baking

Let's say you're working on a game project. Suppose you use Cinema 4D and Octane for asset generation and Unity or Unreal for game production. You want to use the textures you created in Octane for the game engine. So you have both high quality and realistic textures and you will be eliminated the limited texture capabilities of game engines. This is where you will use the tool "Baking". Using this camera type, you can bake the textures that your objects in your scene have, and reuse them for other processes (eg game engines, compositing etc.). You will benefit both from render times and you will have quality texture output. Texture creation is an indispensable technique for game engines. With the use of camera baking you'll keep specular, reflection and other properties. Now let's briefly explain how to do this, and at the end of the chapter we will explain the options of Camera baking.



how to bake texture using camera baking

Prepare any scene. Make your objects' material and texture setups. Position the lights. So, do what you need in a classic scene setup. Get ready for the main action after the scene is done: UV UNWRAP. For camera baking to work properly, your objects in the scene must have absolutely neatly opened UV maps. What you need to be aware of when UV unwrapping is that UV islands do not overlap. As you can see in the picture below.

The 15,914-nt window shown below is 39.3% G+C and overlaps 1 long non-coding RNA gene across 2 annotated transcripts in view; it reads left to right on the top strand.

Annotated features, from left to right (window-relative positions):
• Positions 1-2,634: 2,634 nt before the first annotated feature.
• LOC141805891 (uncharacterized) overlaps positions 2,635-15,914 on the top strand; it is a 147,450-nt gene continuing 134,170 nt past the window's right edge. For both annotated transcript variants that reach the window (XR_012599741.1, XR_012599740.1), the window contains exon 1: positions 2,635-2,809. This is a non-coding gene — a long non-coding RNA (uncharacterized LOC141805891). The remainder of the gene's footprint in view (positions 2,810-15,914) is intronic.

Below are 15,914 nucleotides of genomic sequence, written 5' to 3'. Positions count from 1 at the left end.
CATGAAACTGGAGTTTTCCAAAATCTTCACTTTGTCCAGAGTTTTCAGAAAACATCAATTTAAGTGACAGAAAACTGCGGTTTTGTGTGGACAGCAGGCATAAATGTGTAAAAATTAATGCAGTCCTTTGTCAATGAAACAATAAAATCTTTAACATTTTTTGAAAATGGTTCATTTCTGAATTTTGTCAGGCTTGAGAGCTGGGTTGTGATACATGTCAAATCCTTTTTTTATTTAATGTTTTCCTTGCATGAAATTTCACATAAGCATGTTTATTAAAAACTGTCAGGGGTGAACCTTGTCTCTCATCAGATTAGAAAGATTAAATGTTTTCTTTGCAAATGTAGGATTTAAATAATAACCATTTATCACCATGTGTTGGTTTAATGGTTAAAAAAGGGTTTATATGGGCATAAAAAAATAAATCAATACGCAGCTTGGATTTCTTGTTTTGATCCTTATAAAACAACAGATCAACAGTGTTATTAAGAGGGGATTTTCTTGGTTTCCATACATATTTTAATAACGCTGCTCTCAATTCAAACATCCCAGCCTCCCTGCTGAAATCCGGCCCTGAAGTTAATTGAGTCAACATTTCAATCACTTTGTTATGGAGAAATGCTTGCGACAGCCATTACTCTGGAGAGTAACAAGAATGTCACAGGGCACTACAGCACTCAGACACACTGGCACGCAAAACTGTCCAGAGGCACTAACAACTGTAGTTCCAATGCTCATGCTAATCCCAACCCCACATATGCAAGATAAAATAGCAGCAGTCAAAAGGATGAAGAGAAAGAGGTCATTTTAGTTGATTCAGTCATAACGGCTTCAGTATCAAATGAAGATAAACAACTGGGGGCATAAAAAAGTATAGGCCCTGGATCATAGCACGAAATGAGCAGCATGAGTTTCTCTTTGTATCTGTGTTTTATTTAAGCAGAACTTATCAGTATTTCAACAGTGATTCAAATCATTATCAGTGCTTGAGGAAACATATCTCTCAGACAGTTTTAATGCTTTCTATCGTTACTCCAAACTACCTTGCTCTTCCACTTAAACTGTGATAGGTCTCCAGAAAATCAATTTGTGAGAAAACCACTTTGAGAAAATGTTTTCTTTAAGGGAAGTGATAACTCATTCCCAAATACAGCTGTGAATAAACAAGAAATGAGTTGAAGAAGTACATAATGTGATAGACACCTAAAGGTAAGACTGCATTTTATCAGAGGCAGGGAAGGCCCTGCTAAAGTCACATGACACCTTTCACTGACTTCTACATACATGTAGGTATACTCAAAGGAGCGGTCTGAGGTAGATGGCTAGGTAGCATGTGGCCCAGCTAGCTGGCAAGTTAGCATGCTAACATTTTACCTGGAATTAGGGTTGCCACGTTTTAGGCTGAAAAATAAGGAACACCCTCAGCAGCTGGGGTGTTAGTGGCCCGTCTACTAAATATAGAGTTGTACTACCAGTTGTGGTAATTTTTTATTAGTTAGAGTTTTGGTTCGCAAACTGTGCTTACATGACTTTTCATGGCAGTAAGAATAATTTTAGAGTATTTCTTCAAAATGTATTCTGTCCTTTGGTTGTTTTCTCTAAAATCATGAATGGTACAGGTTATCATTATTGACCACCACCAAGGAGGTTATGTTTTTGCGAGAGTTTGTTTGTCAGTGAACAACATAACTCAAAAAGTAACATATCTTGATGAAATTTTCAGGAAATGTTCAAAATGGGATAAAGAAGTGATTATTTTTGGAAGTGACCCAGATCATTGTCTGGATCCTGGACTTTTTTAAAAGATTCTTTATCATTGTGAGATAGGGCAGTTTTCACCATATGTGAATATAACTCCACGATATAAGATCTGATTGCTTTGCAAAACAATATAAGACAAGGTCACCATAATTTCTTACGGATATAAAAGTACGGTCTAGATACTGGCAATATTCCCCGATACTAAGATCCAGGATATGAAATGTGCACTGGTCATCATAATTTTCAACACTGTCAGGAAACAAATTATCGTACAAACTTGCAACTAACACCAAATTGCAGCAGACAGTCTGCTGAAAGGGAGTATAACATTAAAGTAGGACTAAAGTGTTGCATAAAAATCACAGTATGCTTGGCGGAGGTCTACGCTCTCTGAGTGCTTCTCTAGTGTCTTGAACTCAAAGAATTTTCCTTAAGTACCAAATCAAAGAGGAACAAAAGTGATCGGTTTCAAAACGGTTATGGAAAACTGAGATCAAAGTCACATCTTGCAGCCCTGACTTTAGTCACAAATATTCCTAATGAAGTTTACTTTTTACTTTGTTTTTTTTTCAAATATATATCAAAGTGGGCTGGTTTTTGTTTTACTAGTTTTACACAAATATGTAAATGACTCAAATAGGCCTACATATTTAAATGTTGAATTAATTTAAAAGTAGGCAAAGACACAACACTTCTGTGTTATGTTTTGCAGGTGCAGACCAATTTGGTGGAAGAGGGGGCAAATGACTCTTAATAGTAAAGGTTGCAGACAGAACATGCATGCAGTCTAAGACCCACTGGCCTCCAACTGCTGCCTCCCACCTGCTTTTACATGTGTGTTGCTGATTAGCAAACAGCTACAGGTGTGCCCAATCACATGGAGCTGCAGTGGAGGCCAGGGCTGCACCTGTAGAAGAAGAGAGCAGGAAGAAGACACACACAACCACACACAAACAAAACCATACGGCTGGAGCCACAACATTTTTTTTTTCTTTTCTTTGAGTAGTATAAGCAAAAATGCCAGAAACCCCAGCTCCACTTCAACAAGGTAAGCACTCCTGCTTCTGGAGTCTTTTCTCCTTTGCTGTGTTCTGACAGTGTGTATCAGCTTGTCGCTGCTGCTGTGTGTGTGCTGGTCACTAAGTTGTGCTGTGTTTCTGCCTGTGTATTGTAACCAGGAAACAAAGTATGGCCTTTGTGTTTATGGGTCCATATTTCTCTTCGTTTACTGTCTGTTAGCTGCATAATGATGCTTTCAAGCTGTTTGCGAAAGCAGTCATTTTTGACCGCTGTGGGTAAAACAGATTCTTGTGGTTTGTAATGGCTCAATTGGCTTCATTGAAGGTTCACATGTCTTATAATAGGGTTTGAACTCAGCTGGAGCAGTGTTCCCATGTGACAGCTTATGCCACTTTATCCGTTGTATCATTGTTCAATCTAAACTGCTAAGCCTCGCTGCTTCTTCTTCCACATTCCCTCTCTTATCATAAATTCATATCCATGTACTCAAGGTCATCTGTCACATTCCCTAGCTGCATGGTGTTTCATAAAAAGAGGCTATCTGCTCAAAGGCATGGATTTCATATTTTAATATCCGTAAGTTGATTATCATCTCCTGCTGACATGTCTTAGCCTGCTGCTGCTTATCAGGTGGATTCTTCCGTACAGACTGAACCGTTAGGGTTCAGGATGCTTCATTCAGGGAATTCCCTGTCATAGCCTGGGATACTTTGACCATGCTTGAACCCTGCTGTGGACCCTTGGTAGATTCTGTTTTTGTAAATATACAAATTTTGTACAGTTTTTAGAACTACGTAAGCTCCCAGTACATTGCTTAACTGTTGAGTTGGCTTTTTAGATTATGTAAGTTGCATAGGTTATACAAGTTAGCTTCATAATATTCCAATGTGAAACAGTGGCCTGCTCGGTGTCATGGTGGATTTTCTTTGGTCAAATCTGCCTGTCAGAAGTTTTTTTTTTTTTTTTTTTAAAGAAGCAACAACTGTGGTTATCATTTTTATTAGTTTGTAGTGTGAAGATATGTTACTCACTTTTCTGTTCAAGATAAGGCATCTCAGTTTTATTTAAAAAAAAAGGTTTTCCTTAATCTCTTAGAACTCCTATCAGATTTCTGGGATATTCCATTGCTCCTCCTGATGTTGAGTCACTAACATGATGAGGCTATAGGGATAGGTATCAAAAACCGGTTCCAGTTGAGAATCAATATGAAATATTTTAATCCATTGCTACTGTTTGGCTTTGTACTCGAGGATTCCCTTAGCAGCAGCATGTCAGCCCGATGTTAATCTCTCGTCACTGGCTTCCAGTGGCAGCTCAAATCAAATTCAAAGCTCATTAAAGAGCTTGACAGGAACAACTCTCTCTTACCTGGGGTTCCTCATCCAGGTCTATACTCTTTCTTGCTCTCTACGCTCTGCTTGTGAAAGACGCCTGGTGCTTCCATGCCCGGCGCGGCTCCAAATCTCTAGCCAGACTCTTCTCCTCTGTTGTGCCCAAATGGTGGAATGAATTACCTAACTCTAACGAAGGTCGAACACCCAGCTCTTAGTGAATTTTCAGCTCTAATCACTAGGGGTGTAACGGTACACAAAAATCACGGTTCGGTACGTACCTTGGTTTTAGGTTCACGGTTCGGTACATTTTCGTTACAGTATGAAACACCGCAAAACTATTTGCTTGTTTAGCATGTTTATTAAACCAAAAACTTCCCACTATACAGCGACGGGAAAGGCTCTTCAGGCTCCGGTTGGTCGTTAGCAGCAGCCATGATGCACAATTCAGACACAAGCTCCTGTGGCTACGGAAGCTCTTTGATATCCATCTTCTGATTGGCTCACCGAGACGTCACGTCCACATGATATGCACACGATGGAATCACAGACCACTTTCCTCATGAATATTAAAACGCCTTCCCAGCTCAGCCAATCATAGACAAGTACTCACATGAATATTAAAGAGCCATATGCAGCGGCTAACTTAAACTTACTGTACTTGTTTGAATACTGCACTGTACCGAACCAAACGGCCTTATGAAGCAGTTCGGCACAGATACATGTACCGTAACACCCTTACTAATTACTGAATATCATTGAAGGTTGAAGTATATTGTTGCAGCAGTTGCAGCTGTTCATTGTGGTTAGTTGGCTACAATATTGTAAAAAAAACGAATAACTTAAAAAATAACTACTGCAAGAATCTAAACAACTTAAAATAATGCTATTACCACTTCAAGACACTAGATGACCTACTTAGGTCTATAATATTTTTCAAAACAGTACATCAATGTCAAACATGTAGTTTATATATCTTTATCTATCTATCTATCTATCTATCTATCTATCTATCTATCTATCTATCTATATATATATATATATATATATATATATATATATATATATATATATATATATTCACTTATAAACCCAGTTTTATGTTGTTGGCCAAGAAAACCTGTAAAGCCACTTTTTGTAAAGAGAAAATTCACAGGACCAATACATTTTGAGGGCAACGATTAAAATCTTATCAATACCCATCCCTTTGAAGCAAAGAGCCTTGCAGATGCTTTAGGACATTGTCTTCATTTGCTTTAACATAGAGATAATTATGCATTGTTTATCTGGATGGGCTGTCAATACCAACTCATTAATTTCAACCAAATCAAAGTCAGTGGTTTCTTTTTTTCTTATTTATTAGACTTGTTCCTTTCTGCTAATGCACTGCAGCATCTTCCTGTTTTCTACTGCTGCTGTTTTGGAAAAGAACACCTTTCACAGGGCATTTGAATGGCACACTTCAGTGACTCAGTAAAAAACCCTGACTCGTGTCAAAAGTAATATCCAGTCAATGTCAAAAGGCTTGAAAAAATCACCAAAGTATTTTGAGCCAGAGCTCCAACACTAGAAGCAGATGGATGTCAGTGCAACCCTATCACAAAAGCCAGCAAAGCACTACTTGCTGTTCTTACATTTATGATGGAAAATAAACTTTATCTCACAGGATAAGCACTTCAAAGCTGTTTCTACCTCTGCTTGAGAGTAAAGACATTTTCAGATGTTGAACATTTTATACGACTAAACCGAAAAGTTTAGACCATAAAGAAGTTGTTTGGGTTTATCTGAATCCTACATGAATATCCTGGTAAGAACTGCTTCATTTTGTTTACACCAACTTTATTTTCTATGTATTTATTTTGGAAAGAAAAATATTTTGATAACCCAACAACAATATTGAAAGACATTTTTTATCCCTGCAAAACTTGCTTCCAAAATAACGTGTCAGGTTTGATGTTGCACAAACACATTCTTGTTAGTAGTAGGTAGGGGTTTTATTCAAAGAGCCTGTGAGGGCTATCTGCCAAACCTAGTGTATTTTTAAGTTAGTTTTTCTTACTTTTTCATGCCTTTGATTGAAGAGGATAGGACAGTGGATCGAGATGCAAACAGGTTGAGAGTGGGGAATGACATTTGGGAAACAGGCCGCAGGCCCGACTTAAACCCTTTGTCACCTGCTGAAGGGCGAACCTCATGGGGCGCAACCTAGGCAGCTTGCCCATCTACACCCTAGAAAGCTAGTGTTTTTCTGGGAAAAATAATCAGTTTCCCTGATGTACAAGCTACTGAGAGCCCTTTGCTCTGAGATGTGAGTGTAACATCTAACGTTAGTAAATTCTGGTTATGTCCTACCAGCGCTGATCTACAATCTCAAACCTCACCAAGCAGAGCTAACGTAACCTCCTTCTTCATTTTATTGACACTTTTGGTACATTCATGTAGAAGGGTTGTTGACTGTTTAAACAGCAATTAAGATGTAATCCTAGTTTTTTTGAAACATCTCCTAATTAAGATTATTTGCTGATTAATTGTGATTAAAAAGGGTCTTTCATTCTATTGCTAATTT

When the UV Map and textures are done, you can now ready for the camera bake. You have 2 options for bake: you either bake the whole of the scene (not recommended) or bake on an object basis. Let's explain how to do object-based bake operation. Let's say you have a scene like the picture below. In this scene, you want to bake the texture of both the Dog object and the Plane object. To do this, first create an "Octane Object Tag" for both objects and go to the "Object Layer" tab in the Tag window. Make a "Bake ID" 2 for the Dog object here. Make "Bake ID" 3 for the Ground Object. Now create one Octane Camera (now you know how to create one) and click on Camera Tag. Change Thinlens to Baking.



Now run Live Viewer. If you set "Bake Group ID" to 2 or 3 in the Octane Camera Tag / Baking options, you'll get the result you see in the picture below. You can save these baked textures and reuse them easily, for example in Unity or Unreal.



camera baking settings

baking group id

Specifies which group ID should be baked. By default all objects belong to the default baking group number 1. If you do not define the Bake ID from the Octane object tag / Object layer menu to your objects in the scene, the bake ID of the whole scene will default to 1 and will bake the entire scene.


UV set

This determines the UV coordinates to use for baking. If you have more than one UV map in your object, you can change it here and use the corresponding UV map.


Revert Baking

If checked, the camera directions are flipped.


Padding Size

This is the number of pixels added to the UV map edges. The padding size is specified in pixels. The default padding size is set to 4 pixels, being 0 the minimum and 16 the maximum size.



Edge Noise Tolerance

Optionally, an edge noise tolerance can be specified, which assists in removing hot pixels appearing near the UV edges. Values close to 1 do not remove any hot pixels while values near 0 will attempt to remove them all.


UV Region: Minimum & Size

This is the size in UV space of the bounding region for baking.


Baking Position

When enabled, the position for baking "position-dependent" artifacts is used. Position is the camera position for "position-dependent" artifacts such as reflections, etc. Backface culling determines whether to bake back-facing geometry.